Hammerfest Basin

In the Hammerfest Basin, the Jurassic Tubåen, Nordmela and Stø Formations increase in thickness towards the west. The western part of the basin is bounded by large faults to the north and south which juxtapose the Jurassic aquifer towards tight Triassic formations. Towards the northeast, the Jurassic aquifers subcrop against the sea floor with a thin Quaternary cover, while in the eastern part there is a gradual transition to thinner formations in the Bjarmeland Platform aquifer. Faults within the basin commonly juxtapose Stø towards the Nordmela and Tubåen Formations. Paleofluid contacts indicate that the faults are open where there is sand-sand contact.

Pressure data from exploration wells show that the Jurassic formations are hydrostatically pressured at depths shallower than 2600 m. The data indicates that the pore pressure has equilibrated between the three formations. The most important regional stratigraphic barrier in the succession is considered to be the shaly lower part of the Nordmela Formation. Pressure data indicate that the thin shaly continuous layers in the middle part of the Stø Formation can create baffles for vertical flow during production. In general, the Tubåen and Nordmela Formations are heterogeneous reservoirs where individual channels have good reservoir properties while they may be poorly connected to other parts of the reservoir.

For the evaluation of storage potential, it was decided to define the Stø, Nordmela and Tubåen Formations as one single aquifer system. The geological data show that the Stø Formation is very well connected laterally. The underlying, heterolithic formations are believed to contribute to the aquifer at a regional scale. At a smaller scale, in an injection site, stratigraphic barriers may allow gas to accumulate at different stratigraphic levels within a structural closure. This is shown by local small oil and gas accumulations below the main contacts of the Snøhvit and Albatross accumulations. The experience from CO2 injection in the Snøhvit Field showed that CO2 was contained within the Tubåen Formation with no upwards migration into the Nordmela and Stø Formations.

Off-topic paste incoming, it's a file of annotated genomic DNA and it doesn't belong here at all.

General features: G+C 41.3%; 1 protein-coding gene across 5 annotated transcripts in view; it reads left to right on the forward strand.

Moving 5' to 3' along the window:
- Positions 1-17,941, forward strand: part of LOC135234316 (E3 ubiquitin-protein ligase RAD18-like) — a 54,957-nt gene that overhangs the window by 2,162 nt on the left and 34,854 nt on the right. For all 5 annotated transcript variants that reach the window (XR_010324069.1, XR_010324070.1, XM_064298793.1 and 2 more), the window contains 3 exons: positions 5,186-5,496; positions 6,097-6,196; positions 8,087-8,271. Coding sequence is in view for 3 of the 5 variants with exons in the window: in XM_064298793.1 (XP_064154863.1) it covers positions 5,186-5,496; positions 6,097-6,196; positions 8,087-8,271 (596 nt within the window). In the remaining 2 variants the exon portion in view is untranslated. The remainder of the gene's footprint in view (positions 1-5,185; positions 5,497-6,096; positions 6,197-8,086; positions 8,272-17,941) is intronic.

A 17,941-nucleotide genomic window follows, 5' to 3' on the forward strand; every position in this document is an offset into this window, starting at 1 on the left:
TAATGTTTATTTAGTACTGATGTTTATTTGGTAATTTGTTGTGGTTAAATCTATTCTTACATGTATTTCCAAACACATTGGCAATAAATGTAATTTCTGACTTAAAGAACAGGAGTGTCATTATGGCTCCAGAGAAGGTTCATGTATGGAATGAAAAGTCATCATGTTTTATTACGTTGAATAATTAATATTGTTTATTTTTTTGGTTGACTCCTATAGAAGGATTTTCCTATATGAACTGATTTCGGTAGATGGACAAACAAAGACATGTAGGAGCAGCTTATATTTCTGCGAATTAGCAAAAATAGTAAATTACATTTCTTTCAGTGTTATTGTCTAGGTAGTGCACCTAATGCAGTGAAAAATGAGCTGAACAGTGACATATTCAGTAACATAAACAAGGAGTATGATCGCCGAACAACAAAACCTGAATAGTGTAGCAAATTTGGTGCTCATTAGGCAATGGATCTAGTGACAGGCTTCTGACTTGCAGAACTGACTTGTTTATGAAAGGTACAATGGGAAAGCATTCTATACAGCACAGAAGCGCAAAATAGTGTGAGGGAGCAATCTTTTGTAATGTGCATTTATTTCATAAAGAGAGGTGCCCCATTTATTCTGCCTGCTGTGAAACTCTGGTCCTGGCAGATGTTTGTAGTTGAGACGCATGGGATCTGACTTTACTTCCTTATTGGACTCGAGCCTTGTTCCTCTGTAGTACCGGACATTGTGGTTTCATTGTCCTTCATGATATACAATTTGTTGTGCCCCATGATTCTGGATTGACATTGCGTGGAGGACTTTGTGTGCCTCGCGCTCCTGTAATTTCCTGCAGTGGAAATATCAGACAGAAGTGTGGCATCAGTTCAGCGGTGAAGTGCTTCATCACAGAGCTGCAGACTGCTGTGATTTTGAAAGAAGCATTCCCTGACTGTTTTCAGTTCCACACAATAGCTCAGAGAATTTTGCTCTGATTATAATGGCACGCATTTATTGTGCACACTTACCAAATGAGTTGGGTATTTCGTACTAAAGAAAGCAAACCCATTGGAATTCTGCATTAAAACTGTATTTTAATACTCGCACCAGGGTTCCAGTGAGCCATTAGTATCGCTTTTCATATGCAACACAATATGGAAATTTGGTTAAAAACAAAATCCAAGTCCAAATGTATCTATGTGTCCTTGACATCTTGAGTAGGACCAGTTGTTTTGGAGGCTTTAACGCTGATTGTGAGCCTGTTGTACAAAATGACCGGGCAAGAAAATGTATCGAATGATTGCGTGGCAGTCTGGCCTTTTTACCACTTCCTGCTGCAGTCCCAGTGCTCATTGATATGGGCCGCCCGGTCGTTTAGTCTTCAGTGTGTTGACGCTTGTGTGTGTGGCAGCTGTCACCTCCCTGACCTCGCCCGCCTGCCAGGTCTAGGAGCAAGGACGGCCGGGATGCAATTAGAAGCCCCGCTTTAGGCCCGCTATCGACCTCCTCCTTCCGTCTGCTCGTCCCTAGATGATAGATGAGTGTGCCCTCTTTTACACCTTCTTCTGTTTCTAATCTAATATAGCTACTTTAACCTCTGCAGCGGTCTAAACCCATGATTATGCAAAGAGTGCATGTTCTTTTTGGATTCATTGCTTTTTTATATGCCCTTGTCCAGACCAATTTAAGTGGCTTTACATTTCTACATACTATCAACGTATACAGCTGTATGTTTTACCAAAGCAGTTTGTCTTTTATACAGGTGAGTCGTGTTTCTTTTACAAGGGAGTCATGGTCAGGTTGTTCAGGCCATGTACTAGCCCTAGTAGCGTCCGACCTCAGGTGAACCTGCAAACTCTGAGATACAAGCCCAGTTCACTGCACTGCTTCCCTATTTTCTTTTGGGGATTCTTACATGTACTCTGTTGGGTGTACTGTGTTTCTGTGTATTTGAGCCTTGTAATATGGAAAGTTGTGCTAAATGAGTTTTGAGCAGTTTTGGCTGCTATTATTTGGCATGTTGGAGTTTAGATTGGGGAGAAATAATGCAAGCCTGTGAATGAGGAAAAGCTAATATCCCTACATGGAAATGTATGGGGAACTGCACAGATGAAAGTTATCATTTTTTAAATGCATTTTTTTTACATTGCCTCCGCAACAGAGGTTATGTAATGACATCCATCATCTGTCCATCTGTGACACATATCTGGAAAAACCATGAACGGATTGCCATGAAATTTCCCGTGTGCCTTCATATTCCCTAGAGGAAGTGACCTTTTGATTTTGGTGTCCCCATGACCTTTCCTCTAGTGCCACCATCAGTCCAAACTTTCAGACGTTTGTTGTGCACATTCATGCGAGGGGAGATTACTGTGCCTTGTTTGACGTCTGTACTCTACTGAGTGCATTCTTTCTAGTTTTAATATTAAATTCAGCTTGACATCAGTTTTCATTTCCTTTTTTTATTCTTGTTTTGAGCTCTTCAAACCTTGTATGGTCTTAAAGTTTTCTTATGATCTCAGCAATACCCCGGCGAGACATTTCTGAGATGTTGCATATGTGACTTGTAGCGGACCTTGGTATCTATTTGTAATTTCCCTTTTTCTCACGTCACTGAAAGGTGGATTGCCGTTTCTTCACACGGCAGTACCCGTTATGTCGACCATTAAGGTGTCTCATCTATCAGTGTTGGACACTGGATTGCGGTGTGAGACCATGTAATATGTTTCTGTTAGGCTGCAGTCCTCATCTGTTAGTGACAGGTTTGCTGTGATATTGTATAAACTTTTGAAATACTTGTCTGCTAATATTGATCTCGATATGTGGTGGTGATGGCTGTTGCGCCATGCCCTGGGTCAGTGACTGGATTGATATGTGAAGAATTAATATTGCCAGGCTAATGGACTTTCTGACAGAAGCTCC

The calculations of storage capacity in structures are based on injection and storage in the Stø Formation. For the aquifer volume, the storage capacity includes the Nordmela and Tubåen Formations. Experience from Snøhvit CO2 injection shows that many injection wells may be needed to realize a large storage potential in these heterolithic formations. The formation water in the aquifer is strongly saline, with salinities generally exceeding 100 000 ppm. The water density at standard conditions in the Snøhvit Field is around 1.1 g/cm3.

Somewhat lower salinity is indicated in the 7125/4-1 discovery and in some wells in the southwestern part. High salinity may cause problems for CO2 injection due to salt precipitation near the wells. Another effect of salinity is that CO2 is less soluble in high salinity brines than in sea water. The amount of CO2 trapped by dissolution can then be relatively small.

Residual oil is widely distributed in the Jurassic Hammerfest Basin aquifer. Apparently, the mega-structures in the central part of the basin were filled with oil and gas at the time of maximum burial. Large volumes of gas have seeped out, whereas the oil is still remaining. The oil saturation is believed to be small. Theoretically, residual oil will reduce the effective permeability of the aquifer due to relative permeability effects.



W–E cross section through the Hammerfest Basin 3D geological model, showing the Stø, Nordmela and Tubåen aquifers in blue, yellow and orange respectively.



Porosity / depth and porosity / permeability plots based on core and log data from the Hammerfest Basin.





Depth and property maps of the Stø Fm in the Hammerfest Basin.